That was also suggested by an "intelligence document" published on one of the main opposition pages on Facebook which purported to outline the regime's detailed plans on how to handle the unrest - though the document has been generally dismissed by opposition circles themselves as fabricated.

Algerian scenario

Protesters have also suggested that some of the servicemen were shot by their own officers for refusing orders to shoot at demonstrators.

"They are following the Algerian scenario, using armed attacks to dismiss protests as 'terrorist' and justify collective reprisals," said one opposition figure.

At the same time, beneath the propaganda manoeuvring and security moves, Mr Assad does appear to recognise that he faces a genuine internal problem with demands for change and reform.

Although the move is largely cosmetic, he has fired the incumbent government and a new administration was announced late on Thursday.

A deadline of 25 April has also been set for measures to be formulated towards lifting the state of emergency that has been in place since 1963, and diluting the monopoly of the ruling Baath party by permitting other political groups to function.

Mr Assad has also dismissed several provincial governors and has been discussing demands with a delegation of leaders from Deraa, which remains the epicentre of dissent, as well as other places.

But with protests set to continue, there remain serious doubts about whether Mr Assad can deliver reforms serious enough to placate the apparently growing opposition and public anger.

Some opposition figures believe he could still turn the situation around, but only by taking steps they believe he is not strong enough to tackle, such as getting rid of close family members who are figures of hate for the protest movement.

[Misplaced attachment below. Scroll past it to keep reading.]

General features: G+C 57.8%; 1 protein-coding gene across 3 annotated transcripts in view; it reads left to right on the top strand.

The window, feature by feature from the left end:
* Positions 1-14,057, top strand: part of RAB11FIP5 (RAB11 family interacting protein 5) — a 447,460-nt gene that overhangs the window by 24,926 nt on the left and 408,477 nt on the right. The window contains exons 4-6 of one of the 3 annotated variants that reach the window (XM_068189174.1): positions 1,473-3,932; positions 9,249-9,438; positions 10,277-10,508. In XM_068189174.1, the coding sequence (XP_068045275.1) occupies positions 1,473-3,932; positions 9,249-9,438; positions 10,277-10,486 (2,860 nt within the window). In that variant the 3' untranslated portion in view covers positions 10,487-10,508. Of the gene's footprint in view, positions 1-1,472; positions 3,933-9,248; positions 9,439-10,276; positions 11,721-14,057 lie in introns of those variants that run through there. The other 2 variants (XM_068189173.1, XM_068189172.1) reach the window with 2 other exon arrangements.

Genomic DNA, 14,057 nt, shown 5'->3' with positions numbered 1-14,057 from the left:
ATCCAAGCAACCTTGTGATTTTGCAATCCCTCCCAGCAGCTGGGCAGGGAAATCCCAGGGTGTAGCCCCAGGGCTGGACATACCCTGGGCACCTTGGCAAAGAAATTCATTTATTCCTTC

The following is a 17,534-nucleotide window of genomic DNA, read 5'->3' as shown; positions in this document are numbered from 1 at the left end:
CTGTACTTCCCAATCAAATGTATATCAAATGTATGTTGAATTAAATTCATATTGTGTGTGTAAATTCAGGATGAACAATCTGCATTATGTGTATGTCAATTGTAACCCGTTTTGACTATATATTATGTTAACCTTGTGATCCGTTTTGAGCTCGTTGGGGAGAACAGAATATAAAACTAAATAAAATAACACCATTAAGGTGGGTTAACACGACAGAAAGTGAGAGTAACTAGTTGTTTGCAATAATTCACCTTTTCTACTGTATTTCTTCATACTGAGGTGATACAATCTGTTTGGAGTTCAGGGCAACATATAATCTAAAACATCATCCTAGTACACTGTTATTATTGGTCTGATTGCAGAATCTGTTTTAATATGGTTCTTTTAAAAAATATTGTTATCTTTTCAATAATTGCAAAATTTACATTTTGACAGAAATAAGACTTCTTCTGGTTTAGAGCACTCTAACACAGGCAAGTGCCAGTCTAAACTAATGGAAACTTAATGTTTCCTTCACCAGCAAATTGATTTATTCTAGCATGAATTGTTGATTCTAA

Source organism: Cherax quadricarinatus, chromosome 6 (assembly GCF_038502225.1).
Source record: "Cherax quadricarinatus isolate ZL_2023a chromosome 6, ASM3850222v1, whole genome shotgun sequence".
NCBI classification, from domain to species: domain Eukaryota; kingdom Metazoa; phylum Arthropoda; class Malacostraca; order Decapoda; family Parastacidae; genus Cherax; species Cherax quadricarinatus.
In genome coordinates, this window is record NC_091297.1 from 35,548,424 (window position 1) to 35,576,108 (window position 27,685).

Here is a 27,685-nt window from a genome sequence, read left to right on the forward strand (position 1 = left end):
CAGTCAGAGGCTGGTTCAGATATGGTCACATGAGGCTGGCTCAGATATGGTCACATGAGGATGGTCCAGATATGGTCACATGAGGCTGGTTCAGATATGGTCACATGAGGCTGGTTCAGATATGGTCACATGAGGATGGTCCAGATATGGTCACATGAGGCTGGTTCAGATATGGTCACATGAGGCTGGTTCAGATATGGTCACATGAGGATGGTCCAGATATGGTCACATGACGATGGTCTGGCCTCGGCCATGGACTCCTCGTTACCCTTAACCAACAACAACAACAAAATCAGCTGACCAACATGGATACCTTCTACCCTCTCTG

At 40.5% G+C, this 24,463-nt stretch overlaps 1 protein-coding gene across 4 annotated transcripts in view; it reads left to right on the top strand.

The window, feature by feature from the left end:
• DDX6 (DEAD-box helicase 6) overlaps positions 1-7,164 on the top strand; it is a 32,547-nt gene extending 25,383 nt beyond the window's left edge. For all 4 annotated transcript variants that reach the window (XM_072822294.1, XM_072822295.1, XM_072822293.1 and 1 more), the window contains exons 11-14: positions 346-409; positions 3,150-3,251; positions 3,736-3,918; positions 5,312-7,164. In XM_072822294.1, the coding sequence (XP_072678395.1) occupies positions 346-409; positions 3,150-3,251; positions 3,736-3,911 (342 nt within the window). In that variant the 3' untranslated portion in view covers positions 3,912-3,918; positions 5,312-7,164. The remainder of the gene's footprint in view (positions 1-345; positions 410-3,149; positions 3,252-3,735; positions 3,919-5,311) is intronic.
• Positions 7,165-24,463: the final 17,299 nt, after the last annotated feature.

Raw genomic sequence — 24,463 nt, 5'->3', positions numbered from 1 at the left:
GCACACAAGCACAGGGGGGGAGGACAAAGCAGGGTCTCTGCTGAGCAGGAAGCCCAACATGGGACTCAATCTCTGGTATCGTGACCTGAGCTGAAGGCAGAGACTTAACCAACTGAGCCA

They include his brother Maher, who commands two elite military units regarded as the regime's Praetorian guards, his brother-in-law Assef Shawkat, who is deputy chief of staff of the armed forces, and his cousin Rami Makhlouf, who is involved in lucrative financial operations.

Foreign interest

As the struggle continues and more blood flows, Western countries have been tepid in their response. There is little chance of intervention as is happening in Libya.

Even at the height of US ambition in the region, culminating in the overthrow of Saddam Hussein in Iraq in 2003, the idea of toppling Mr Assad's regime did not gain much support because of fears of a radical Sunni takeover - a fear the regime can play on both externally and internally.

Conversely, Syria's regional friends are rallying to its defence. Having encouraged similar protest movements in Egypt and Bahrain, Iran - long a strategic ally of Damascus - has declared the unrest in Syria part of a foreign conspiracy to weaken its resistance to Israel.

According to US administration officials quoted by the Wall Street Journal, Tehran has also sent crowd-control equipment to Syria and offered help in monitoring opposition activity, expertise which paid dividends during Iran's own so-far successful campaign to suppress similar pro-democracy dissent after the 2009 presidential elections.

The repercussions of events in Syria are being strongly felt in Lebanon, where Syrian influence continues to play a huge role despite the withdrawal of troops in 2005 after nearly 30 years.

Hezbollah, in whose creation in the early 1980s the Syrians were instrumental, has been giving full propaganda support to Mr Assad.

A change of regime in Damascus would clearly have a massive impact on Lebanon and on the wider regional strategic balance, reshuffling the cards in ways that are as hard to predict as the eventual outcome in Syria itself.